Chef Alvin Binuya Ponti.jpg
Chef Alvin's back at Ponti Seafood Grill.
That old adage--you can never go home again--just doesn't cut it in the world of restaurant kitchens, as


Ponti Once Again Sailing Smooth With Chef Alvin Binuya

Chef Alvin Binuya Ponti.jpg
Chef Alvin's back at Ponti Seafood Grill.
That old adage--you can never go home again--just doesn't cut it in the world of restaurant kitchens, as chefs occasionally do get back to their roots. After years of running his own place on Bainbridge Island, chef Alvin Binuya is back in his old stomping grounds, in charge of the kitchen and crew at Ponti Seafood Grill. The reunion has been sweet, with the seasoned venue getting a refreshed menu and attracting some decent word of mouth.

SW: How did you end up back at Ponti after all these years?

Alvin: Ponti owner Richard Malia and I have maintained our friendship all of these past years. His decision to make a change at Ponti coincided with the timing of the closure of Madoka.

What have you changed about the menu at Ponti since you returned?

Recipes for our signature items like bouillabaisse, numerous dressings and sauces, had evolved, for whatever reason, into preparations far from what I had originally created. These needed to be restored.

We've started sourcing out higher quality product, such as weathervane scallops instead of East Coast "dry pack," wild white shrimp instead of tigers, direct buying whenever possible, Taylor for shellfish, Bruce Gore for superior frozen-at-sea king salmon in the off season. We are still working on a complete change, as it has been more difficult than expected to decide how or what to change. What we have today, however, is a menu we are quite proud of.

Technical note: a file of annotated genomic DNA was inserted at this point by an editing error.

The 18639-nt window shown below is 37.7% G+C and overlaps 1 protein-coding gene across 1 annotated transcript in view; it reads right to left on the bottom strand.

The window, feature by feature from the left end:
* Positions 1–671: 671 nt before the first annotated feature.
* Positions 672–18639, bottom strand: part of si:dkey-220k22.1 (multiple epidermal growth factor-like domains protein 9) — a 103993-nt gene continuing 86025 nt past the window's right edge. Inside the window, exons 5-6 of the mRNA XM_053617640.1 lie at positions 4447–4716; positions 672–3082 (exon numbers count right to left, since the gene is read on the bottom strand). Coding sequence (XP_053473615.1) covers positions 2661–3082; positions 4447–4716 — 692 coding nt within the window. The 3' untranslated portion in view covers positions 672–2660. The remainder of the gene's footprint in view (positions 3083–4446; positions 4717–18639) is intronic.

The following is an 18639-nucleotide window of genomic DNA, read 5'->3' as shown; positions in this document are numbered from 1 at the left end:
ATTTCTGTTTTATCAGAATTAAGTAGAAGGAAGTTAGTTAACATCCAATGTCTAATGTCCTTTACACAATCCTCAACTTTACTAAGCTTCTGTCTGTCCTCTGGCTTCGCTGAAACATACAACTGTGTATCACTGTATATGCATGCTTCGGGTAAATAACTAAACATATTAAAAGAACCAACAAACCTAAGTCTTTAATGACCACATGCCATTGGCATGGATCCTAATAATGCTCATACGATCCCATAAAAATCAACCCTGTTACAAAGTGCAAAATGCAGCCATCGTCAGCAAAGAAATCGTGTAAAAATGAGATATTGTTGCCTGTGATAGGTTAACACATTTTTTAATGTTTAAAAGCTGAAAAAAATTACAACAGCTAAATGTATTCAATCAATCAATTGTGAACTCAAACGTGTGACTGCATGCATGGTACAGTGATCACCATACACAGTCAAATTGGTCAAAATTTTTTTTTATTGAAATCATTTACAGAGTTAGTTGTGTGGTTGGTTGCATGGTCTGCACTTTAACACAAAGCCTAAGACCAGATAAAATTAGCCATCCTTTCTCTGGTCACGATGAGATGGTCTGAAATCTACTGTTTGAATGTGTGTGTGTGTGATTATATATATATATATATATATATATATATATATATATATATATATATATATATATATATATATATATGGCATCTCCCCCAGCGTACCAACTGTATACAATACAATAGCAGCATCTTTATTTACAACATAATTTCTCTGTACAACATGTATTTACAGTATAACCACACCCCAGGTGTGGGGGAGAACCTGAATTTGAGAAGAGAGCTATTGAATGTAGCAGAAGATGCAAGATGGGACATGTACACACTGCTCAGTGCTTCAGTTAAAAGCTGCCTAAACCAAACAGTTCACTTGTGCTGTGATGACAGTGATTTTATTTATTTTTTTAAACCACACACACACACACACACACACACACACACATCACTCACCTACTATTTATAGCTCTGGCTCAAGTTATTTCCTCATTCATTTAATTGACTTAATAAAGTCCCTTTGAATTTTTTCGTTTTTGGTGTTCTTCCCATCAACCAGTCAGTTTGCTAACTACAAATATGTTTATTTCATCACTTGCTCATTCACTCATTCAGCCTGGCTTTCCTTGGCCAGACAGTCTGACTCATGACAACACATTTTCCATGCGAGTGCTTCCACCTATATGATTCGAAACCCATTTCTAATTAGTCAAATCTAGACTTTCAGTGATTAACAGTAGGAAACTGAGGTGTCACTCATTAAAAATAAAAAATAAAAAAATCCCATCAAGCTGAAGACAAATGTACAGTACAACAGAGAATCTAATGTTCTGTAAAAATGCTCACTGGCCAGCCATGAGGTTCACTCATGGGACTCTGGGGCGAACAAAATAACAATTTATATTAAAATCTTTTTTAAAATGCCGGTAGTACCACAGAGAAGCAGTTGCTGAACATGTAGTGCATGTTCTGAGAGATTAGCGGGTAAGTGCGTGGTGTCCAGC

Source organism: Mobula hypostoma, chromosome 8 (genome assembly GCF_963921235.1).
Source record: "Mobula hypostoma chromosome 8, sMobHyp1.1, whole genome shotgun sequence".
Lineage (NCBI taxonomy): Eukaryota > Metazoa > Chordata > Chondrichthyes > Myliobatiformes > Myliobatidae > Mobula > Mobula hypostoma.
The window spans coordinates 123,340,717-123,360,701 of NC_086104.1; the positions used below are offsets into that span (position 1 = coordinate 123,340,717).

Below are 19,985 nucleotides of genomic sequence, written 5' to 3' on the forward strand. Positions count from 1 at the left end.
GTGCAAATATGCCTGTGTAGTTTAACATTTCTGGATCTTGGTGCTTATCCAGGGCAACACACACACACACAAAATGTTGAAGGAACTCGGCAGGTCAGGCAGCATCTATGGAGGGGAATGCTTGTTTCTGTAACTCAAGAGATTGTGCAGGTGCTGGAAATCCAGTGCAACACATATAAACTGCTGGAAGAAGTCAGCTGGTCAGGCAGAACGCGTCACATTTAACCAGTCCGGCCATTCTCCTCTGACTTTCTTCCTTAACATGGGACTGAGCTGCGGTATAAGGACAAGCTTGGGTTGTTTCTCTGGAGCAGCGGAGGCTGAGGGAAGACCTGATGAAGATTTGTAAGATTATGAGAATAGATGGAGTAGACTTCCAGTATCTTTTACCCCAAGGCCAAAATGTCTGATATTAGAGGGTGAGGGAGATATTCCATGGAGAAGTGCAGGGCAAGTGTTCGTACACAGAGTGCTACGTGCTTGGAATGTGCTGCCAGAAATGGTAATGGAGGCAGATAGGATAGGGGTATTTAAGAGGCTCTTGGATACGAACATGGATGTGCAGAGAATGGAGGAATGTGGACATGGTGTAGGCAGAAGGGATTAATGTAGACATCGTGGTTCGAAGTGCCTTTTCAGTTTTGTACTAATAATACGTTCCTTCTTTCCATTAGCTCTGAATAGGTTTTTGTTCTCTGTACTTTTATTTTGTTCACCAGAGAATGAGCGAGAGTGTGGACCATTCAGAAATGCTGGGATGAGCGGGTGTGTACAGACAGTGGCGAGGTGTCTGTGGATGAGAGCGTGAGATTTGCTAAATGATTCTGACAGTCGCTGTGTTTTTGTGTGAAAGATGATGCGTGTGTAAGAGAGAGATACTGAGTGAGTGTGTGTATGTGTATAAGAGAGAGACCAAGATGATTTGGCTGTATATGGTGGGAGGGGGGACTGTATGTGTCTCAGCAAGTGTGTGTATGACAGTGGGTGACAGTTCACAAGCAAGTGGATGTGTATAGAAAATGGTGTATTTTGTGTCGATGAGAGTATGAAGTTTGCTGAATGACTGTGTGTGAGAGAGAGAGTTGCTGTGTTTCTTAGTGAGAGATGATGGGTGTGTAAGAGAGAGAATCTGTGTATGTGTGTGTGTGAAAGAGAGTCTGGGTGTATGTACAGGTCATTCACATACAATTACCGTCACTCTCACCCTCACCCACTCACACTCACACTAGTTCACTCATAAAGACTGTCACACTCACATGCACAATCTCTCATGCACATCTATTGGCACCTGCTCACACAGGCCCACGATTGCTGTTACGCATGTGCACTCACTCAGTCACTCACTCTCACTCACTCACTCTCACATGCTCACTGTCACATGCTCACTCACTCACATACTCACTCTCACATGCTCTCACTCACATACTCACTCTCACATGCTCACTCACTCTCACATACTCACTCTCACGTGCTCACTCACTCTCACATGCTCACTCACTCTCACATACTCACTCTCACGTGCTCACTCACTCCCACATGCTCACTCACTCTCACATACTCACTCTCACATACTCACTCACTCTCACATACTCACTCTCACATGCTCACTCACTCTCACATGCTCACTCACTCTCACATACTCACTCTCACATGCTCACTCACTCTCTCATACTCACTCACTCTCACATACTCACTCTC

Do you remember the moment when you first realized you were going to be a cook?

It was more of a one-thing-led-to-another scenario, as opposed to a single moment. Being in a family that raised and/or grew much of what we ate formed my foundation and interest in great food. Professionally, my first step was the culinary program at South Seattle Community College in 1980. That led to a connection to my first cook position at Rosellini's Other Place under Bruce Naftaly and Robert Rosellini.

What are the most important lessons you learned in the beginning that have stayed with you for your entire career?

Know where your food came from and how it was grown/raised. While my parents lived this, I believe it was Robert Rosellini who led the charge here in this region on a fine-dining level. We toured his game farms, vegetable and berry growers, met his foragers and Jon Rowley, who was our liaison with fishermen, demanding greater care in handling the precious salmon, rockfish, and abalone. An amazing time for a young cook.

Does it irk you that young hot-shot chefs seem to get all the buzz? How do you keep things interesting?

Absolutely not. There was a day when I too was a hot young chef, and I certainly got my share of the limelight. For me, every day is a new day, and I look forward to working with great people, sharing ideas and ways to improve the way we do things.

Do you get out to eat much? Where are some of your favorite places?

Never as much as I would like. Lately my wife and I have enjoyed Crush, Monsoon, and Nishino. Family life often steers our dining choices in other directions. Our family favorites are any kaiten sushi restaurant like Blue C or Genki Sushi. The little ones love being able to see and pick things they would like to eat. We also like Tutta Bella.

Check back for part two of this week's Grillaxin Q&A for more with chef Alvin Binuya.

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